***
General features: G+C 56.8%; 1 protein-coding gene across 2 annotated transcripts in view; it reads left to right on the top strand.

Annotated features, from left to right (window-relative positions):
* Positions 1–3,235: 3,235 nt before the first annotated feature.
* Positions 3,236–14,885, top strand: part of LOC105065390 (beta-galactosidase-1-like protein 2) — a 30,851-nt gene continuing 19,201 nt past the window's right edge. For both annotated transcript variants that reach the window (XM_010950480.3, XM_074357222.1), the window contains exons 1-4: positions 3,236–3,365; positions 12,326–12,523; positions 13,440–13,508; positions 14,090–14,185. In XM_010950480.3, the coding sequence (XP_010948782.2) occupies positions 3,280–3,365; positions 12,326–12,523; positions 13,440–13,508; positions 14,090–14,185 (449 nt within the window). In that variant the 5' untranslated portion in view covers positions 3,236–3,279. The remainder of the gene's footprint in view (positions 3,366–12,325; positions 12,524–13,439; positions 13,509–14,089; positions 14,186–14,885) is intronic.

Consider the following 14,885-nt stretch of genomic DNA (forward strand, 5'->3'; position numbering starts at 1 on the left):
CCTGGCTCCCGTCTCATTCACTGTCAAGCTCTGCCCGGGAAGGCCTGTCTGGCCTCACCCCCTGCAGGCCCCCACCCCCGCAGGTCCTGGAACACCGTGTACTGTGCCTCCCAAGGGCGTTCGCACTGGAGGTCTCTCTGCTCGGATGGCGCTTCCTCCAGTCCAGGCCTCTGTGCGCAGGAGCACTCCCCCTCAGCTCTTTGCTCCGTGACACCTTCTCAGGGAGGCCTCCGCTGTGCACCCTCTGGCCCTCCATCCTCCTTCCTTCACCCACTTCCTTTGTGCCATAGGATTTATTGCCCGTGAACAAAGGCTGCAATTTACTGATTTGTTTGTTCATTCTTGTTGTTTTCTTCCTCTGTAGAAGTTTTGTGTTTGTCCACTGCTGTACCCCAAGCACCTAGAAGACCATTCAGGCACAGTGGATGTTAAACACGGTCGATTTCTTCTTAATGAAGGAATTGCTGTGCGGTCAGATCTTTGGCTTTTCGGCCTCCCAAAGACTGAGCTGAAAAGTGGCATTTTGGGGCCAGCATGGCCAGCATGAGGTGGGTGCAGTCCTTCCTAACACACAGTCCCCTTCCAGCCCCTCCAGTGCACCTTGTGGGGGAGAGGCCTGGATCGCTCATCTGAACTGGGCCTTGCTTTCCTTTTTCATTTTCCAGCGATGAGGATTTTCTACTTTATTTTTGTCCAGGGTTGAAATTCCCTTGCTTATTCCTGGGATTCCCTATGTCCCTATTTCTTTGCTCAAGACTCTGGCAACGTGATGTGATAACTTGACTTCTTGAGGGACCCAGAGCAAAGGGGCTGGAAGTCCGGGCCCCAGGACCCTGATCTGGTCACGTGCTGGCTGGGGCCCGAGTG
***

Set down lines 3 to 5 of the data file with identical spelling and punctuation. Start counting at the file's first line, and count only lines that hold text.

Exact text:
* Positions 1–3,235: 3,235 nt before the first annotated feature.
* Positions 3,236–14,885, top strand: part of LOC105065390 (beta-galactosidase-1-like protein 2) — a 30,851-nt gene continuing 19,201 nt past the window's right edge. For both annotated transcript variants that reach the window (XM_010950480.3, XM_074357222.1), the window contains exons 1-4: positions 3,236–3,365; positions 12,326–12,523; positions 13,440–13,508; positions 14,090–14,185. In XM_010950480.3, the coding sequence (XP_010948782.2) occupies positions 3,280–3,365; positions 12,326–12,523; positions 13,440–13,508; positions 14,090–14,185 (449 nt within the window). In that variant the 5' untranslated portion in view covers positions 3,236–3,279. The remainder of the gene's footprint in view (positions 3,366–12,325; positions 12,524–13,439; positions 13,509–14,089; positions 14,186–14,885) is intronic.

Consider the following 14,885-nt stretch of genomic DNA (forward strand, 5'->3'; position numbering starts at 1 on the left):